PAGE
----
- Trauma survivors who have legitimate claustrophobia figure out how to tolerate a mask on their face. It’s brutally hard, but they fight the triggers, the panic, the terrifying feeling of something over their face–because they care.
Never have I been prouder of my fellow Canadians. So very, very many listened to public health care experts, the scientists, and decided to be kind to others by staying apart. The commitment I witnessed to caring for fellow Canadians this year is something that has frequently taken my breath away.
Canadians made their communities safer by caring for others–even when it cost them.
Canadians sacrificed as part of living a life of love.
I love us.
I watched this video a couple of weeks ago:
Seems to me that the key to living with this tension of the horror of the atrocities of residential schools and the commitment people have had to the community’s good lies in the strength of connection.
Trauma happens when there isn’t support during and after very difficult and frightening times.
For the most part, we have given mindful, socially distant connection to each other during the pandemic.
We have got a lot to celebrate during Canada Day 2021.
For the most part, we are just wrapping our heads around how negligent we have been in extending connection to the Indigenous communities who experienced death and abuse in residential schools for 7 generations.
We have got to up our awareness, our compassion, knowledge–and extend healing connection as mark Canada Day 2021.
Where do we start with upping our awareness and compassion?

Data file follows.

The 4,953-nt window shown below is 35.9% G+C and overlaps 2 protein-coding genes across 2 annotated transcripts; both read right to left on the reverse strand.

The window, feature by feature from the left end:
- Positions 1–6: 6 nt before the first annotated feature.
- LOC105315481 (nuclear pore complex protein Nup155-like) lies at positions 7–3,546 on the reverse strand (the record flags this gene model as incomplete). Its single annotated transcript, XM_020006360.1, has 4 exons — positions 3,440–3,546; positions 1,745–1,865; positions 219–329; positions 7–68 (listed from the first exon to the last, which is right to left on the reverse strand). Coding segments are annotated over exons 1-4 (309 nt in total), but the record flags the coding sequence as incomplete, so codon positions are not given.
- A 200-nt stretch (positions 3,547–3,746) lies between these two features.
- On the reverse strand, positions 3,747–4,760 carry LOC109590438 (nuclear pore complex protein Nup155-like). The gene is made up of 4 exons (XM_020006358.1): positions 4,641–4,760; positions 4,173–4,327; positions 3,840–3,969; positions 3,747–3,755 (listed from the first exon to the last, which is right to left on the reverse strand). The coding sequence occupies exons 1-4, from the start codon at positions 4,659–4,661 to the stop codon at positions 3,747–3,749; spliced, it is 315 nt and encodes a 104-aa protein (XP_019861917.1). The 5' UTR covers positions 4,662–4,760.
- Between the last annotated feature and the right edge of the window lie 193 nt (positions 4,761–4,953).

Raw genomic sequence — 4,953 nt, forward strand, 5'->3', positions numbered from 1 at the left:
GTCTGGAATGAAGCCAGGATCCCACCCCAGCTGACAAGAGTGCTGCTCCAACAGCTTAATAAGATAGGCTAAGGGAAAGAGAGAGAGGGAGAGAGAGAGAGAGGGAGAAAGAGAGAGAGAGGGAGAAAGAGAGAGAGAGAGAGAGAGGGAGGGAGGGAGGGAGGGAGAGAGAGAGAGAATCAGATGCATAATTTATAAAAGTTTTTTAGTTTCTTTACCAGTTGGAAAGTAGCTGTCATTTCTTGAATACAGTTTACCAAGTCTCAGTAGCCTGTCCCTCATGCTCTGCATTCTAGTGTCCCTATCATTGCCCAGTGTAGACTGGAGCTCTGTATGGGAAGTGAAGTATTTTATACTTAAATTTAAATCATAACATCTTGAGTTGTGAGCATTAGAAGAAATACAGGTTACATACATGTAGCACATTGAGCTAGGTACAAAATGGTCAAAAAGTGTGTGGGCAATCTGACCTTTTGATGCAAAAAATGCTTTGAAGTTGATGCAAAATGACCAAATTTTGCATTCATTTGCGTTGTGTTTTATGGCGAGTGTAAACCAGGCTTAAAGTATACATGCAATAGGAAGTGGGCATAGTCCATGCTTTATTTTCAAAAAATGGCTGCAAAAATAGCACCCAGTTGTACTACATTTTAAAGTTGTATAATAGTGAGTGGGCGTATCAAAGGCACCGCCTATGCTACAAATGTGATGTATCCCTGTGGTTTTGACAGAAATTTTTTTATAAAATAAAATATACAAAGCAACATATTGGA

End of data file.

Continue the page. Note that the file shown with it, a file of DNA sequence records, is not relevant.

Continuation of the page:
Cowessess First nation Chief Cadmus Delorme had the following suggestions:
- The Truth and Reconciliation Commission of Canada created “Calls to Action”. Once we read them, we can bring them into our personal lives, our relationships, our work.
- The National Inquiry into Missing and Murdered Indigenous Women and Girls also has a report with recommendations that can get us started.
I’m quite certain this reading will be challenging at multiple levels. Courage and compassion are prerequisites.
I was struck by this thought of Gabor Maté:
Safety during COVID-19, even now–isn’t about the pandemic being over. It isn’t an option to have COVID-19 disappear. We create safety when we are present for each other in the midst of adversity.
Residential school students didn’t have connection with their parents, with warm and loving caregivers. They lived in a dangerous world 24/7 because they didn’t have parents who loved them right there and actually loving them with warm hugs, consoling words, encouragement and support.
Residential school survivors and their descendants don’t have safety now–because we haven’t found meaningful ways to connect. Indigenous peoples will not have a sense of safety in Canada until we find meaningful ways to connect.
Canada Day 2021, we seek connection.
We continue to create safety for each other in COVID-19. We begin a much delayed start in developing safety for Indigenous peoples.